The drivel of the heretics, both priests and laymen, is tolerated; the bishops tacitly acquiesce to the poisoning of the faithful. 6 But they want to silence the faithful believers who take up the cause of orthodoxy, the very people who should by all rights be the joy of the bishops’ hearts, their consolation, a source of strength for overcoming their own lethargy. Instead, these people are regarded as disturbers of the peace. And should it happen that they get carried away in their zeal and express themselves in a tactless or exagger­ated manner, they are even suspended. This clearly shows the cowardice which is hidden behind the bishops’ failure to use their authority. For they have nothing to fear from the orthodox; the orthodox do not control the mass media or the press; they are not the representatives of public opinion. And because of their submission to ecclesiastical authority, the fighters for orthodoxy will never be as aggressive as the so-called progressives. If they are reprimanded or disciplined, their bishops run no risk of being attacked by the liberal press and being defamed as reactionary.

This failure of the bishops to make use of their God-given authority is perhaps, in practical consequences, the worst confusion in the Church today. For this failure not only does not arrest spiritual diseases, heresies, and the blatant as well as the insidious (and this is much worse) devastation of the vineyard of the Lord; it even gives free rein to these evils. The failure to use holy authority to protect the holy Faith leads necessarily to the disintegration of the Church.

Here, as with the appearance of all dangers, we have to say, “principiis obsta” (“stop the evil at its source”). The longer one allows an evil to develop, the more difficult it will be to root it out again. This is true for the upbringing of children, for the life of the state, and in a special way for the moral life of the individual. But it is true in a completely new way for the intervention of the ecclesiastical authorities for the good of the faithful. As Plato says, “when evils are far advanced, . . . it is never pleasant to eliminate them.” 7

Nothing is more erroneous than to imagine that many things ought to be allowed to rage and do their worst, and that one ought thus to wait patiently until they subside of their own accord. This theory may sometimes be correct with regard to youths going through puberty, but it is completely false in questions of the bonum commune (the common good). This false theory is especially dangerous when ap­plied to the bonum commune of the holy Church, involving blasphemies in public worship and heresies which, if not con­demned, go on poisoning countless souls. Here it is incorrect to apply the parable of the wheat and the tares.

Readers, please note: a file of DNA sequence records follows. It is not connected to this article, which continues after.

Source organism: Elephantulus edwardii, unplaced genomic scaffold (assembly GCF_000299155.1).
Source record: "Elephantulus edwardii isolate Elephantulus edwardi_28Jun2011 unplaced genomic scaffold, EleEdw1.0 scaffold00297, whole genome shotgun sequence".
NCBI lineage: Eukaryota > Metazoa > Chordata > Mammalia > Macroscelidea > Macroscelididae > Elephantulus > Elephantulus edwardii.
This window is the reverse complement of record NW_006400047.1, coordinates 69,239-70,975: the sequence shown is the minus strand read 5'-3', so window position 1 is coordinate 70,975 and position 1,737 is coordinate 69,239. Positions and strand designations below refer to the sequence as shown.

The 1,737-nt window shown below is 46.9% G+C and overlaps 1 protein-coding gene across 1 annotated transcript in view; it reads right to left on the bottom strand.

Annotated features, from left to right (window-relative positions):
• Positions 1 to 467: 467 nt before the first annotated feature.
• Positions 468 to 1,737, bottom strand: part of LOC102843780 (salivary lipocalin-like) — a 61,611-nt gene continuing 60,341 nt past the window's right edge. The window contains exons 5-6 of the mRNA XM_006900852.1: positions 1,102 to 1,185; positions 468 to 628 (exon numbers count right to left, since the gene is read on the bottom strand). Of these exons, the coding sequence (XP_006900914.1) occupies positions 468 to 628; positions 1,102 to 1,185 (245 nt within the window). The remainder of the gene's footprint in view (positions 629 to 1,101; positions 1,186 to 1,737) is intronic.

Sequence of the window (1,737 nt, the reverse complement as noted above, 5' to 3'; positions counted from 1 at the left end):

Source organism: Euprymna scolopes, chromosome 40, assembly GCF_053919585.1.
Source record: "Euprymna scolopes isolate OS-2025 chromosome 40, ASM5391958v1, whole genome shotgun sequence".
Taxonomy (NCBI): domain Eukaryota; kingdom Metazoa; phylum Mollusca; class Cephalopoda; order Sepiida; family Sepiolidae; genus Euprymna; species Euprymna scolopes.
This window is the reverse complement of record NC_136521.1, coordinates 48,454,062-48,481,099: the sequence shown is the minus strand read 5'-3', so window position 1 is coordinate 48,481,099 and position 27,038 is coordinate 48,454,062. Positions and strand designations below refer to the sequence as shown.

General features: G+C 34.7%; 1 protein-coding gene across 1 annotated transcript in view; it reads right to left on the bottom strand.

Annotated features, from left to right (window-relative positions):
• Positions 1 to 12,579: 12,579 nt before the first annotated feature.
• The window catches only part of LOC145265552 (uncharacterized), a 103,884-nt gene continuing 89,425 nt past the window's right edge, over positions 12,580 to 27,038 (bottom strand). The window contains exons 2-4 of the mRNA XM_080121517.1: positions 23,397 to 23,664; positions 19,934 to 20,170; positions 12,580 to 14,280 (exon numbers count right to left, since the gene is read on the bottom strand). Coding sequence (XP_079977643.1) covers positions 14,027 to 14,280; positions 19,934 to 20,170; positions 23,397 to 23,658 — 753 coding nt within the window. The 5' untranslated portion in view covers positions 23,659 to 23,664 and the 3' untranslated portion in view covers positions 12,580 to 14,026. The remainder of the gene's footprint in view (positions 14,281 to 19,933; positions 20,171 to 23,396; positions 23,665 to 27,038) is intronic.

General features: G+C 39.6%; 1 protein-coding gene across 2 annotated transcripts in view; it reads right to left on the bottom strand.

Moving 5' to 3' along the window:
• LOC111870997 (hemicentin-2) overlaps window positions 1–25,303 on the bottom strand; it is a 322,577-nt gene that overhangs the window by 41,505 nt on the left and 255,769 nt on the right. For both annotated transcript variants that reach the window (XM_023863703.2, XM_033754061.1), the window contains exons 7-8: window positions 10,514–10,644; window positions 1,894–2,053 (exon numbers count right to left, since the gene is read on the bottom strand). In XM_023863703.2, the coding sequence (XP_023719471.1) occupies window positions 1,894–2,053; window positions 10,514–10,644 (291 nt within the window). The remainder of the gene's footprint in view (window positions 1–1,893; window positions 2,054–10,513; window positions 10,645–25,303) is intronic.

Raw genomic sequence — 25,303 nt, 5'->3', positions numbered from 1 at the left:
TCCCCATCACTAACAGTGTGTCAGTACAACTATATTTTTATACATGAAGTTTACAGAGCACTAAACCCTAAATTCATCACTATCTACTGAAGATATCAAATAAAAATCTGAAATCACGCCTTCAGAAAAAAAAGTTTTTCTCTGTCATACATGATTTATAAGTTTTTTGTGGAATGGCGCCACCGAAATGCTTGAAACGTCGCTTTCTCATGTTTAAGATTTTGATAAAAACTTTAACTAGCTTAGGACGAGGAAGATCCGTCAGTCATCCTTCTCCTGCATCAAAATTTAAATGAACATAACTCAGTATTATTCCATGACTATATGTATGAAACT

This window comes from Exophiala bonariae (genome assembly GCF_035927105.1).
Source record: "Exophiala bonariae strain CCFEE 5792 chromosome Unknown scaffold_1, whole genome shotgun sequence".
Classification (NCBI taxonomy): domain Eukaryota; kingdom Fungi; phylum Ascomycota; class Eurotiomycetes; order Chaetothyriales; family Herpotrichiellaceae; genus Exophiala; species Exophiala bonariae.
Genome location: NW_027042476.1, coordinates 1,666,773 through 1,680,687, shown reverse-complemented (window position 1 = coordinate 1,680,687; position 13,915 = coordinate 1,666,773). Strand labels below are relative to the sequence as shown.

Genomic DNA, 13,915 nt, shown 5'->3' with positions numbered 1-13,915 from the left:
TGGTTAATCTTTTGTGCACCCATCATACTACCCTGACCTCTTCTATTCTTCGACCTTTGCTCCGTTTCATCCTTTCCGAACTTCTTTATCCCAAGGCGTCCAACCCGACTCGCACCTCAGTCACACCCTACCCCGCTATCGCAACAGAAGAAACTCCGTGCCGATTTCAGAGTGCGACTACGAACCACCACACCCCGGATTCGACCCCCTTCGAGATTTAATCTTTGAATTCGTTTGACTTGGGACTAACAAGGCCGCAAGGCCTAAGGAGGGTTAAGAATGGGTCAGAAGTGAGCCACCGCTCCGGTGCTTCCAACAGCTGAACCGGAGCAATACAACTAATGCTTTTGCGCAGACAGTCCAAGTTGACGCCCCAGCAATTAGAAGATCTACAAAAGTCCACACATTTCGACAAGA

4.   By “orthodox” we mean the belief in the unfalsified, official teaching of the holy Church. which represents the authentic, revealed Truth, guar­anteed by the Holy Spirit. The expression “orthodox” in no way refers here to membership in the schismatic Eastern Church.

5.   By “pluralism” I mean the notion that one can have different opinions and views with regard to defined truths of faith, or that every philosophy has a place in the Church — ultimately an absolute relativism. Of course as long as no definition has been given concerning a pure question of faith, different opinions may also be advocated by orthodox Catholics. Thus, with regard to the Immaculate Conception of the Blessed Virgin Mary, contradictory opinions were held by St. Thomas and Duns Scotus. But after the definition of 1854 this would no longer have been possible. Similarly, as we will see, there are philosophical theses only one of which can be true, but neither of which is in contradiction to the Revelation of Christ. But this kind of pluralism is clearly different from the pluralism advocated by Rahner and others.

6.   A shocking example of the activity of the “fifth column” in the Church are the religion books recently introduced in Austria: Glaube Gefragt (“ Faith Questioned”) and Christus Gel ragt (“Christ Questioned”). These books are consciously aimed at the destruction of the Faith in the souls of the young. This is also a crass example of the lethargy of the guardians.

7.   Plato, Laws, no. 660.

How Call to Action got started June 25, 2010

Posted by Tantumblogo in Dallas Diocese, foolishness, General Catholic, scandals.
comments closed

I’m ripping off Ignatius Insight again.  I will mortify myself later today.  In 1976, Call to Action, the association of, yes, I will say it, leftist* heretics** in the Church, held their first national conference.  National Review sent a reporter to cover the conclave.  The results were disturbing – the major movers at the conference made no bones of converting the Church into a radical, politicized wing of the furthest left of the democrat party: